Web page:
Gates open for fishing

2013-08-26 00:00

SUBSISTENCE fishermen had something to smile about yesterday when the Durban Harbour opened for them after a very long battle with Transnet.

Transnet barred fishing on the harbour’s north and south piers in part during expansion work and for security reasons in 2006.

But even after the construction was completed, the fishermen were barred from returning to the harbour.

However, yesterday they flocked back to the harbour, armed with their fishing rods, ready to fish.

The fishermen signed up for their fishing permits at the official launch, while others baited up for the first time in many years.

There was a sigh of relief as many of the men and women will now be able to put food on their tables.

KwaZulu-Natal Subsistence Fishermen Forum chairperson Essop Mohamed said he was very satisfied.

“Today is the day for me. August 25 is a day I’ll remember for a long time,” Mohamed told The Witness.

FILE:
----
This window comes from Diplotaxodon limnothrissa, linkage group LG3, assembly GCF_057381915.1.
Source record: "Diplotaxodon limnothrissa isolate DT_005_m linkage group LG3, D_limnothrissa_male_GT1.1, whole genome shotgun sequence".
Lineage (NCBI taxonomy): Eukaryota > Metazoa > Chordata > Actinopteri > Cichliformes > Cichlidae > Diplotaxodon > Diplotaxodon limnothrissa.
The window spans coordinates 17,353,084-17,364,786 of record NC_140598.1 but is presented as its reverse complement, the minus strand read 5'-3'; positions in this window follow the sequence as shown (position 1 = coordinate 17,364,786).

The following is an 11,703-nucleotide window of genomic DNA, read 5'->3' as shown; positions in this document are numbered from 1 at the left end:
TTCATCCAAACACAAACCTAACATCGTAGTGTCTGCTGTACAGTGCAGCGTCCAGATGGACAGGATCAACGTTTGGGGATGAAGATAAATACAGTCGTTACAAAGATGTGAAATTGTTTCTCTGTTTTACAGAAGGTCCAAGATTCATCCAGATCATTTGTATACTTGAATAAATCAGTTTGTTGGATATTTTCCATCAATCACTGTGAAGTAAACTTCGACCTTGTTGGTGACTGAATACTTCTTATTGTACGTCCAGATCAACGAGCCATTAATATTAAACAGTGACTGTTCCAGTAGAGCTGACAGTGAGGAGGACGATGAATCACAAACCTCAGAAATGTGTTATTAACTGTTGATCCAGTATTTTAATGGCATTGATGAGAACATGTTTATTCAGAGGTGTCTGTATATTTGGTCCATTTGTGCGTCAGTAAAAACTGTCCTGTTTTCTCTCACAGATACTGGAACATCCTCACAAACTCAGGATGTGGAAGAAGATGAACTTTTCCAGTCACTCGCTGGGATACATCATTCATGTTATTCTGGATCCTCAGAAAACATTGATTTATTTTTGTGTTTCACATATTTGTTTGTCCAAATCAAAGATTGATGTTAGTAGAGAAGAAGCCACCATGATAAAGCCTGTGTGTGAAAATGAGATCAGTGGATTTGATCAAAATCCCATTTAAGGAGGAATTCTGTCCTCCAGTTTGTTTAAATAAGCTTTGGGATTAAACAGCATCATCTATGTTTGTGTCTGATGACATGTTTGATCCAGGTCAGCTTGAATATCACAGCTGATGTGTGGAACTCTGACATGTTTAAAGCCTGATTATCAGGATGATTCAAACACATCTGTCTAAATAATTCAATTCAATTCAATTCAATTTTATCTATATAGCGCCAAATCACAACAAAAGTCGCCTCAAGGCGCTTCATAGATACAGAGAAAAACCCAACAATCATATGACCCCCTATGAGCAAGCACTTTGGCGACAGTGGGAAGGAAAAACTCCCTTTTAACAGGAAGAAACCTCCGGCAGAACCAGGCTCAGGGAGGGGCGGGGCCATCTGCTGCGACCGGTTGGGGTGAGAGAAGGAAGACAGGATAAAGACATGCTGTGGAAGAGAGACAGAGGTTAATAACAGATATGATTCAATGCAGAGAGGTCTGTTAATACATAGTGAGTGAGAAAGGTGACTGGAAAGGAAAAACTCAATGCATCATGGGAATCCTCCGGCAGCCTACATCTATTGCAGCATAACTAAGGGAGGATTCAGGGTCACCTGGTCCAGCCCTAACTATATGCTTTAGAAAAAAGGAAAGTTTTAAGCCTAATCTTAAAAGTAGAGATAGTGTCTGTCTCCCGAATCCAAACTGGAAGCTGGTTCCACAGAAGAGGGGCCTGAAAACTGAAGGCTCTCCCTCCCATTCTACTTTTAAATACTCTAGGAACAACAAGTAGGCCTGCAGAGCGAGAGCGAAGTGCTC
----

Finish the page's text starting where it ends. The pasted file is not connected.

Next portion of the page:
The 75-year-old said he was heartbroken when his childhood hobby of fishing was suddenly snatched away from him. But he is now a happy man.

Mohamed said he was happy with the designated harbour side of the southern breakwater where they are now meant to fish.

“The harbour is quite busy nowadays and we didn’t want to demand to go fish in the operational area. But I’m feeling very satisfied.”

The forum has been through the sweat, petitions, street protests and various discussions that have lasted for years.

But the battle has been worth it because Mohamed said they were fighting for the rights of the poor fishermen whose only source of living is fishing.

“It was a long battle. But after all that, it’s now smooth sailing and people are very happy. We took on the giant and the Goliaths,” Mohamed said.

The harbour was the best place to catch fish in the country and very productive, he said.

Harbour master Dennis Mqadi said they feel at peace and are hoping that the fishermen will enjoy the harbour once again.

He said they were determined to strengthen and continue their relationship with not only the fishermen but with the greater community because the port was a good resource for society. Meanwhile, they will keep tabs to ensure all fishermen have permits and stick to their stipulated conduct.

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